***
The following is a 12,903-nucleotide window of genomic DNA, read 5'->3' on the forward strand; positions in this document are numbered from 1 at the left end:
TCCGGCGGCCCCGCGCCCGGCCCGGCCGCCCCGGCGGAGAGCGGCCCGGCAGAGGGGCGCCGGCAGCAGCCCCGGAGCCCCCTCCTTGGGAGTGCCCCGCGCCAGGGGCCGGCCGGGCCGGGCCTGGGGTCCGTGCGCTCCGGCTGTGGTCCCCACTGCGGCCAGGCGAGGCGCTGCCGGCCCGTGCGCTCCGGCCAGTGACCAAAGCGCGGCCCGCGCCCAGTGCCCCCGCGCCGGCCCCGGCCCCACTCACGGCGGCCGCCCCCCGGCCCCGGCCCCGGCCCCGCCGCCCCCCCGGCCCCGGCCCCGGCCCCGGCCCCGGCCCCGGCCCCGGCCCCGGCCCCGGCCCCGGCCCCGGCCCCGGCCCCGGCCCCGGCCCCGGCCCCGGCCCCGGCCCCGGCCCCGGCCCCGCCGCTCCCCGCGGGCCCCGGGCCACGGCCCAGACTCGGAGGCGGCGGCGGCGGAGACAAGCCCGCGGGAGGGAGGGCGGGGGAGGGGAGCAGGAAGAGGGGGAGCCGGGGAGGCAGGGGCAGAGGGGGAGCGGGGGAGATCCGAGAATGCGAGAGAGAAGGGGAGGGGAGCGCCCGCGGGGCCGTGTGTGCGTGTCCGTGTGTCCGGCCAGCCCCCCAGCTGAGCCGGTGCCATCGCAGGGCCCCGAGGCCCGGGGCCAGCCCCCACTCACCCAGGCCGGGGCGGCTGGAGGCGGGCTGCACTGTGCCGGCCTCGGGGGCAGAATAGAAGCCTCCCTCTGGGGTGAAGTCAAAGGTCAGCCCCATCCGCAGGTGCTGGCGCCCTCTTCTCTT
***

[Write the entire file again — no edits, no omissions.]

The following is a 12,903-nucleotide window of genomic DNA, read 5'->3' on the forward strand; positions in this document are numbered from 1 at the left end:
TCCGGCGGCCCCGCGCCCGGCCCGGCCGCCCCGGCGGAGAGCGGCCCGGCAGAGGGGCGCCGGCAGCAGCCCCGGAGCCCCCTCCTTGGGAGTGCCCCGCGCCAGGGGCCGGCCGGGCCGGGCCTGGGGTCCGTGCGCTCCGGCTGTGGTCCCCACTGCGGCCAGGCGAGGCGCTGCCGGCCCGTGCGCTCCGGCCAGTGACCAAAGCGCGGCCCGCGCCCAGTGCCCCCGCGCCGGCCCCGGCCCCACTCACGGCGGCCGCCCCCCGGCCCCGGCCCCGGCCCCGCCGCCCCCCCGGCCCCGGCCCCGGCCCCGGCCCCGGCCCCGGCCCCGGCCCCGGCCCCGGCCCCGGCCCCGGCCCCGGCCCCGGCCCCGGCCCCGGCCCCGGCCCCGGCCCCGGCCCCGGCCCCGCCGCTCCCCGCGGGCCCCGGGCCACGGCCCAGACTCGGAGGCGGCGGCGGCGGAGACAAGCCCGCGGGAGGGAGGGCGGGGGAGGGGAGCAGGAAGAGGGGGAGCCGGGGAGGCAGGGGCAGAGGGGGAGCGGGGGAGATCCGAGAATGCGAGAGAGAAGGGGAGGGGAGCGCCCGCGGGGCCGTGTGTGCGTGTCCGTGTGTCCGGCCAGCCCCCCAGCTGAGCCGGTGCCATCGCAGGGCCCCGAGGCCCGGGGCCAGCCCCCACTCACCCAGGCCGGGGCGGCTGGAGGCGGGCTGCACTGTGCCGGCCTCGGGGGCAGAATAGAAGCCTCCCTCTGGGGTGAAGTCAAAGGTCAGCCCCATCCGCAGGTGCTGGCGCCCTCTTCTCTT